Hiraizumi Becomes Tōhoku’s First UN World Heritage Site

Hiraizumi Becomes Tōhoku’s First UN World Heritage Site
Yomiuri Shimbun: 「平泉」世界文化遺産に登録…東北では初
Mina Mitsui reporting from Paris June 26, 2011

On the 25th, UNESCO’s World Heritage Committee designated Hirazumi, Iwate a World Cultural Heritage Site. Five of the six places at the site that Japan nominated were chosen, including Chūsonji Temple and excluding Yanagi no Gosho Museum.

12 places in Japan had been named World Heritage Sites before now, most recently Shimane Prefecture’s “Iwami Ginzan Silver Mine and its Cultural Landscape” in 2007, but this is the first in Tōhoku [the region that bore the brunt of the March 11 earthquake and tsunami]. The Bonin Islands (Ogasawara Group) off Tokyo was selected on the 24th, bringing the number to 14 (including natural heritage sites).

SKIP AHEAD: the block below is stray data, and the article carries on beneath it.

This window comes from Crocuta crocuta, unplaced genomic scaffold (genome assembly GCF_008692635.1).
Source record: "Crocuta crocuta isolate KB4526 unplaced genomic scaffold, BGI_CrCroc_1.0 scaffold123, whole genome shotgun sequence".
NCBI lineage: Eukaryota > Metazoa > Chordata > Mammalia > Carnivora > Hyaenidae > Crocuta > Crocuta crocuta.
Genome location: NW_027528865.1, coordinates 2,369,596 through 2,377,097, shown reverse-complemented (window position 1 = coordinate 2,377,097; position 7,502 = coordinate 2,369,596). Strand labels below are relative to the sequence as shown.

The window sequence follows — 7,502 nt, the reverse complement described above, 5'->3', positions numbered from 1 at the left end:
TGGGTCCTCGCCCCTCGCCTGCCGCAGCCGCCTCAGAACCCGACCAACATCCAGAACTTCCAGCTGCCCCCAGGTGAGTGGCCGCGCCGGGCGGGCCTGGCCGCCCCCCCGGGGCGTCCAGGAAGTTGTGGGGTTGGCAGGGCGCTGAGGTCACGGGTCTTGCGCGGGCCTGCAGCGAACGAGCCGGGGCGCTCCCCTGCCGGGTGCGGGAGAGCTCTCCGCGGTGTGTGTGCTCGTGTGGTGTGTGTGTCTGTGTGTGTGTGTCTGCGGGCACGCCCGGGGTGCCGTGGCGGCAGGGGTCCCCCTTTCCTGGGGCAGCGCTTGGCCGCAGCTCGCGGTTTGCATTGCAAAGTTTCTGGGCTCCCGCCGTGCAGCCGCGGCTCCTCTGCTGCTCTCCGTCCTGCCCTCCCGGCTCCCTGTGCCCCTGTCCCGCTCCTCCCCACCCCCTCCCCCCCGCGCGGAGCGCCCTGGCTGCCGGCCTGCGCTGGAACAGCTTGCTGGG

Hiraizumi’s Cultural Heritage consists of temples, gardens and the like created by Ōshū Fujiwara clan when it was flourishing in Tōhoku in the 12th century. The International Council on Monuments and Sites (ICOMOS), which advises the United Nations Educational, Scientific and Cultural Organization (UNESCO), recommended excluding Yanagi no Gosho, the former home of the Ōshū Fujiwara, because “it does not have a direct relationship with Pure Land Buddhism and does not have something of conspicuously universal value.” UNESCO, following ICOMOS’s recommendation, excluded Yanagi no Gosho Museum and honored the other five sites for their universal value as part of Pure Land Buddhism’s cultural heritage.

Location of Hiraizumi
Map of Hiraizumi




(2011年6月26日00時51分 読売新聞)

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